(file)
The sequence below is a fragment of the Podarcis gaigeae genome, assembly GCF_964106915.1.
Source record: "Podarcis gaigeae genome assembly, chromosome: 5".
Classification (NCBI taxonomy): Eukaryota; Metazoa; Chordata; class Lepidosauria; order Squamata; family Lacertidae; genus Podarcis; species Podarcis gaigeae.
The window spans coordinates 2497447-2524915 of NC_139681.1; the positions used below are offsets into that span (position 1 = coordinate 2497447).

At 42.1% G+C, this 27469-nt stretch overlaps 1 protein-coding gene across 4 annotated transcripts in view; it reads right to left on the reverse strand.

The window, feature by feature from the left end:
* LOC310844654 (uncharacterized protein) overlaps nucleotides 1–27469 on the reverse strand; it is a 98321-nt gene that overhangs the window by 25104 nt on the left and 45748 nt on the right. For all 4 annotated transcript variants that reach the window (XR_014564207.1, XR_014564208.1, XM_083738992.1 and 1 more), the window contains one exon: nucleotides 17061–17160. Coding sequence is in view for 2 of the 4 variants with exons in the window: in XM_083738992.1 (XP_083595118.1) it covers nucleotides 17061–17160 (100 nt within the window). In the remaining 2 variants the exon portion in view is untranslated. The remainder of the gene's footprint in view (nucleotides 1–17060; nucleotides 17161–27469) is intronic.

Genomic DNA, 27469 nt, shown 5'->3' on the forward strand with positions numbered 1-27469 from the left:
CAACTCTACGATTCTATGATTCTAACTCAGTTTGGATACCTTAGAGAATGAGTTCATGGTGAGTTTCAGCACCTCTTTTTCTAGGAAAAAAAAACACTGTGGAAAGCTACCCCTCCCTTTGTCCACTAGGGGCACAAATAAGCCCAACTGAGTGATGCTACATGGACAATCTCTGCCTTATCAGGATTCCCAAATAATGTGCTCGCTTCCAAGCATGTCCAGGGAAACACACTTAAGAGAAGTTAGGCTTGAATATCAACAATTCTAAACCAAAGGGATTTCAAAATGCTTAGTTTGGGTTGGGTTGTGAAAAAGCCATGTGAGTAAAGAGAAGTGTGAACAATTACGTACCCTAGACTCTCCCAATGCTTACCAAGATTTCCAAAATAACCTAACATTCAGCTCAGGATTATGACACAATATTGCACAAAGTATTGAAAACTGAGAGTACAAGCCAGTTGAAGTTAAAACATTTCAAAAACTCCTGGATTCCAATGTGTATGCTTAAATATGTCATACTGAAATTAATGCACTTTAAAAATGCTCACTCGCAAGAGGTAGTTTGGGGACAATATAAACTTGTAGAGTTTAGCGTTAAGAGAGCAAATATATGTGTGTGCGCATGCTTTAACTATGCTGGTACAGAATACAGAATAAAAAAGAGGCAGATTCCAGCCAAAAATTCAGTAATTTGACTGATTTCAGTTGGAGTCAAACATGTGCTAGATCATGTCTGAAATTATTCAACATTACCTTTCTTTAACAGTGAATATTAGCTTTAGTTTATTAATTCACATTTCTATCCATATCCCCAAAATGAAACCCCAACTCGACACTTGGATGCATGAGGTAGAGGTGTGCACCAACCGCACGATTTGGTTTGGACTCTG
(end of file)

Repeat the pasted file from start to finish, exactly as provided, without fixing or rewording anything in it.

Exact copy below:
The sequence below is a fragment of the Podarcis gaigeae genome, assembly GCF_964106915.1.
Source record: "Podarcis gaigeae genome assembly, chromosome: 5".
Classification (NCBI taxonomy): Eukaryota; Metazoa; Chordata; class Lepidosauria; order Squamata; family Lacertidae; genus Podarcis; species Podarcis gaigeae.
The window spans coordinates 2497447-2524915 of NC_139681.1; the positions used below are offsets into that span (position 1 = coordinate 2497447).

At 42.1% G+C, this 27469-nt stretch overlaps 1 protein-coding gene across 4 annotated transcripts in view; it reads right to left on the reverse strand.

The window, feature by feature from the left end:
* LOC310844654 (uncharacterized protein) overlaps nucleotides 1–27469 on the reverse strand; it is a 98321-nt gene that overhangs the window by 25104 nt on the left and 45748 nt on the right. For all 4 annotated transcript variants that reach the window (XR_014564207.1, XR_014564208.1, XM_083738992.1 and 1 more), the window contains one exon: nucleotides 17061–17160. Coding sequence is in view for 2 of the 4 variants with exons in the window: in XM_083738992.1 (XP_083595118.1) it covers nucleotides 17061–17160 (100 nt within the window). In the remaining 2 variants the exon portion in view is untranslated. The remainder of the gene's footprint in view (nucleotides 1–17060; nucleotides 17161–27469) is intronic.

Genomic DNA, 27469 nt, shown 5'->3' on the forward strand with positions numbered 1-27469 from the left:
CAACTCTACGATTCTATGATTCTAACTCAGTTTGGATACCTTAGAGAATGAGTTCATGGTGAGTTTCAGCACCTCTTTTTCTAGGAAAAAAAAACACTGTGGAAAGCTACCCCTCCCTTTGTCCACTAGGGGCACAAATAAGCCCAACTGAGTGATGCTACATGGACAATCTCTGCCTTATCAGGATTCCCAAATAATGTGCTCGCTTCCAAGCATGTCCAGGGAAACACACTTAAGAGAAGTTAGGCTTGAATATCAACAATTCTAAACCAAAGGGATTTCAAAATGCTTAGTTTGGGTTGGGTTGTGAAAAAGCCATGTGAGTAAAGAGAAGTGTGAACAATTACGTACCCTAGACTCTCCCAATGCTTACCAAGATTTCCAAAATAACCTAACATTCAGCTCAGGATTATGACACAATATTGCACAAAGTATTGAAAACTGAGAGTACAAGCCAGTTGAAGTTAAAACATTTCAAAAACTCCTGGATTCCAATGTGTATGCTTAAATATGTCATACTGAAATTAATGCACTTTAAAAATGCTCACTCGCAAGAGGTAGTTTGGGGACAATATAAACTTGTAGAGTTTAGCGTTAAGAGAGCAAATATATGTGTGTGCGCATGCTTTAACTATGCTGGTACAGAATACAGAATAAAAAAGAGGCAGATTCCAGCCAAAAATTCAGTAATTTGACTGATTTCAGTTGGAGTCAAACATGTGCTAGATCATGTCTGAAATTATTCAACATTACCTTTCTTTAACAGTGAATATTAGCTTTAGTTTATTAATTCACATTTCTATCCATATCCCCAAAATGAAACCCCAACTCGACACTTGGATGCATGAGGTAGAGGTGTGCACCAACCGCACGATTTGGTTTGGACTCTG